Schedule activities with nap time in mind

I am laughing as I read the above line.  Plan around a nap?  Doesn’t every mom try to plan around nap time every day?  Have you ever tried to plan around nap time when you are halfway across the world, adapting to a 9-hour time difference?  Ha!  No, but in all honesty, if you are hoping for your child to nap during an excursion, plan that activity at least five hours after they wake for the day.

When we scheduled our tours, I requested tour times that started in the late morning or early afternoon.  We knew that if we were going to enjoy a tour, it was not going to be in the morning when Chulengo had just woken up.  By scheduling tours mid-day, we could let Chulengo run around in the morning to tire him out.  Our goal was to tire him out enough to get him to sleep on the tour.  Then when he woke up in the late afternoon, we would find a place for him to exert his energy again before dinner.

As you will see in the photo below, our planning didn’t always work out exactly as we thought.  Here is my husband walking Chulengo around and around and around the garden at the Vatican to get him to go to sleep.  Silence is required to enter the Sistine Chapel, and that wasn’t going to happen while Chulengo was awake, so we were trying to get him to nap before continuing our tour.

Nap Time at the Vatican
Nap time at the Vatican

Choose which type of restaurant you eat at carefully

Did you know that there are different types of restaurants that provide different speeds of service?  Normally when we go out to eat with Chulengo, we prefer speedy service so we can get in and get out.  Any time-consuming meals require a lot of work from my husband and me to keep Chulengo from being permanently banned from public places.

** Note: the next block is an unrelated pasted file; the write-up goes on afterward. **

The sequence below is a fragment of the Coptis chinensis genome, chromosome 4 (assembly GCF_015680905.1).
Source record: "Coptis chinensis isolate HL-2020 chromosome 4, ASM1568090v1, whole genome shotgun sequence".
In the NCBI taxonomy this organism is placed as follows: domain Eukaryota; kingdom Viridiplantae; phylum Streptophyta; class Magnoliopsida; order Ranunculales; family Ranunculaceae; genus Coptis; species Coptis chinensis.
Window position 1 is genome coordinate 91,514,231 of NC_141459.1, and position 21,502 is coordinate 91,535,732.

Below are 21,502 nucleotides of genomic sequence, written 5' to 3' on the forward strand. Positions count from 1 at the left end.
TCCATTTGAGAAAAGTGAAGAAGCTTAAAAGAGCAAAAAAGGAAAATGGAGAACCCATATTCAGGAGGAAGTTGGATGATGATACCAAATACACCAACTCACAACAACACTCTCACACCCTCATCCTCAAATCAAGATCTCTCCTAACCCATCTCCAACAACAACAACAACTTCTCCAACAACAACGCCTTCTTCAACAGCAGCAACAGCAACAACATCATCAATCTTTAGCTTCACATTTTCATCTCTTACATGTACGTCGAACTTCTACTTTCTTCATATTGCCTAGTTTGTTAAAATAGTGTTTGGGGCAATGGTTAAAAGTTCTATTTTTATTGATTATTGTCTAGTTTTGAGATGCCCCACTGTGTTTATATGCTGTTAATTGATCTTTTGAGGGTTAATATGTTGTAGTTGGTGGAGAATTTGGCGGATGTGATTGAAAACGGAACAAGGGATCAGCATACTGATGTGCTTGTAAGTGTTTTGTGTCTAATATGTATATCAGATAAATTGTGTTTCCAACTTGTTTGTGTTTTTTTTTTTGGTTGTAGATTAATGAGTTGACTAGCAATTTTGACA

In Italy, we learned the hard way about what types of restaurants to choose from, and which to avoid.  Italians love to take their time eating meals, and so do my husband and I.  But when Chulengo tags along at mealtime, the longer the meal, the more miserable the experience.  Our first dinner in Italy happened to be at a restaurant that took at least 30 minutes to serve each course.  After the first course was served, my husband and I began taking turns walking Chulengo outside while the other ate their dinner.  While it was nice to eat in peace, it was not as enjoyable to eat by myself while my husband had to entertain our toddler outside.

So, I made a list of what type of dining experience you can expect based on the type of restaurant in Italy.

  • Ristorante – just like it sounds, is a restaurant.  You will typically have a full-service experience and perhaps multiple, spaced out courses.  Most ristorantes are more high-end compared to other types of dining options.
  • Trattoria – usually smaller than a ristorante and located off of the main street.  It is common to see trattorias run by a family, with the matriarchal or patriarchal figure present most of the time.  Trattorias are less formal than ristorantes.
  • Osteria – even less formal than a trattoria.  While it too is a restaurant, food is typically served relatively quickly for patrons to come and go efficiently.  Communal seating is common, and items are typically less expensive than a ristorante.
  • Bar – similar to a coffee shop in the US, not like a bar in the US.  You typically find a quick cup of coffee and a small breakfast item here, like a pastry.  Most purchases are consumed while standing, rather than sitting like in a restaurant.  Bars will typically close by mid-day.
  • Taverna – similar to an Italian coffee bar where menu items are limited and typically consumed on the go but open during the mid-day and evenings.  Menu items focus on drinks with limited food options.
  • Tavola Calda – an Italian equivalent to fast food.  Items are pre-made and heated up as they are ordered.  Food is sold by weight, and it is common for people to order lunch or take away for dinner.
Trattoria – quick and easy dinner with a toddler

Reserve accommodations that have space for an energetic toddler

Chulengo is a high energy kiddo.  If he doesn’t get a chance to run around and play during the day, he does not sleep well at night.  Our hotel room was spacious enough to allow Chulengo to let loose mid-day.  Although you cannot tell from this photo below, there was a large open area between the bed and doorway where he could easily push our suitcases back and forth.  He could roll his inflatable beach ball around the hotel room.  We could play hide and seek.  Having the space to let Chulengo play was crucial.